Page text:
Stephen Armstrong , Guardian, UK

Monday September 13, 1999

No protest group has used such alarming methods to attack a well-known high street name. Until now. And the 'enemy'? McDonald's, one of the most powerful companies in the world.

Somewhere in McDonald's there's the person who decided that it would be a good idea to sue a bunch of environmental activists who had been leafleting restaurants with claims about the company's policies on labour and animal welfare. It was a no-lose situation. How long could the case last? The burger giant's millions were bound to win. And think of the PR value in proving all those claims to be false. In the end, McDonald's succeeded overall and were awarded damages. The trial judge found that out of the seven charges made against McDonald's in the leaflets, five were untrue.

But the McLibel trial turned out to be a PR nightmare of unimaginable proportions and it just keeps coming back to haunt them. From October 15, People for the Ethical Treatment of Animals (Peta) is starting a large scale anti-McDonald's advertising campaign across America based on the findings of the British trial. In his summing up, Chief Justice Roger Bell also found that McDonald's was "culpably responsible for cruel practices" in the raising of broiler chickens, laying hens, and pigs. He added that animals used to produce food for McDonald's suffered severe restriction in their movement while they were being reared and chickens had their throats cut while they were fully conscious.

Taking this as a cue that it's now legally possible to call McDonald's cruel, Peta has put together a poster featuring a skinned cow's head with the line "Do you want fries with that?" Another shows company mascot Ronald McDonald brandishing a blood-stained butcher's knife and a slaughtered chicken with the slogan "Son of Ron - America's No.1 Serial Killer".

Both use the hook line "McDonald's - Cruelty to go". The adverts will appear on posters in Chicago, the hometown of McDonald's, and Peta's headquarters in Virginia before rolling out across the country. Space has also been booked in USA Today and the International Herald Tribune.

Created by a UK advertising consultancy, Lawrence & Beavan, which has worked with Peta since 1989, the campaign is crossing the Atlantic at the end of October and posters are planned for the UK in November.

"We've been trying to talk to McDonald's about their treatment of animals for two years after the McLibel trial," says Bruce Friedrich, vegetarian campaigns co-ordinator for Peta. "It became clear that they had no intention of changing a single thing about the way they treated animals." McDonald's disagree. Responding to Peta in August 1999, Jack Greenberg, chairman and CEO of McDonald's, said: "We at McDonald's are sin cere in our desire to provide leadership in the area of welfare. While we certainly influence the food industry, and have been influenced by it, McDonald's alone, or overnight, cannot transform such a broad industry.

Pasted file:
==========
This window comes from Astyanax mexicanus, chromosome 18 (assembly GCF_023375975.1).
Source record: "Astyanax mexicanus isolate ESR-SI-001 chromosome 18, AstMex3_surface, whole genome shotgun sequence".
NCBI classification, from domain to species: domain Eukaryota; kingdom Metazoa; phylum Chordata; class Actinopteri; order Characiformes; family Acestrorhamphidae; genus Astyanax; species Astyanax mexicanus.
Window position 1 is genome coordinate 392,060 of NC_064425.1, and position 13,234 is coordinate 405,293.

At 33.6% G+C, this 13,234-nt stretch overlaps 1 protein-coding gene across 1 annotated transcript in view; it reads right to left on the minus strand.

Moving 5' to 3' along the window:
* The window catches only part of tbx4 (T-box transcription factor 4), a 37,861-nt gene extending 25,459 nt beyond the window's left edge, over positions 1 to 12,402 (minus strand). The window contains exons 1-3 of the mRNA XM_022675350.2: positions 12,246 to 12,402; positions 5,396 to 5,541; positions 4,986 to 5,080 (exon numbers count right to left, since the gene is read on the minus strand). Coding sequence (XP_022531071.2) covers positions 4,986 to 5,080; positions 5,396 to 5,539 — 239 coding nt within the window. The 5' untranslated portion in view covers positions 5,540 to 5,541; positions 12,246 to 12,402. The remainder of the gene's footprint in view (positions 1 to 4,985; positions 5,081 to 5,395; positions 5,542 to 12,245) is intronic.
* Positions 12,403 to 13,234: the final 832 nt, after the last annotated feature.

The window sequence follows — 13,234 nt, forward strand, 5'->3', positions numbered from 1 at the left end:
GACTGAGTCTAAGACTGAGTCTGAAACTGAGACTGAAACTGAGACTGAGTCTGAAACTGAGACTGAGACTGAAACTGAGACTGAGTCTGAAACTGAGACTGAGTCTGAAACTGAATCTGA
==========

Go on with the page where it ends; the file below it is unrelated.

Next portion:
"One of [our staff] has briefed [Peta] on advice we received from nationally recognised animal welfare consultant, Dr Temple Grandin, on progress we are making in international markets."

Peta's campaign marks the next stage in a curious trend in protest - the move from street demonstrations to advertising creativity. During the 80s and early 90s, British trade unions - in particular Unison - began shifting some of their campaigning money into press ads. Campaigning charities like the RSPCA and Amnesty are also masters of using adverts to raise awareness of issues.

So far, however, no protest group has used capitalism's favoured blitzkrieg technique to directly attack a company or individual. In doing so, Peta has picked on one of the big boys. This campaign has cost the group around $200,000 while McDonald's spends over $2bn a year on advertising. Of course, that sort of spend carries a certain cachet in medialand - even in the traditionally rumbustuous world of US advertising where knocking copy is par for the course.

"We've already had problems with poster companies in Tampa, Florida and Washington DC who have objected to the copy, basically because of the word McDonald's," says Friedrich. "They're worried about offending one of their biggest clients. We're trying to amend the copy and it'll probably simply read 'McCruelty to go'. We've also had some press refuse to carry the ad."

Over in the UK, meanwhile, the self-regulating advertising industry has unilaterally acted to stifle the Peta campaign at birth. Last Thursday, the Committee for Advertising Practice - a voluntary body set up by the advertising industry to oil the wheels of creativity and ensure the government doesn't impose legal rules on issues like taste and decency - and the Outdoor Advertising Association effectively banned the Peta advert before the organisation even approached poster companies. The decision was based on a story carried in Marketing magazine on Wednesday, so that any attempt by Peta to book poster space will be met with a flat refusal.

Conspiracy theorists could question whether a campaign which didn't attack a major advertiser would have elicited such a rapid response, but the Advertising Standards Authority (ASA) protests that this is a creative rather than a political issue. It cites a previous poster from a body called Respect For Animals, which showed a skinned fox's head and prompted floods of complaints to the ASA.

For the moment, there's a stalemate. Peta is considering its options and the advertising industry is waiting with an air of simmering discontent. Somewhere in McDonald's, that person who decided to go ahead with the libel action is breathing a sigh of relief. For now.

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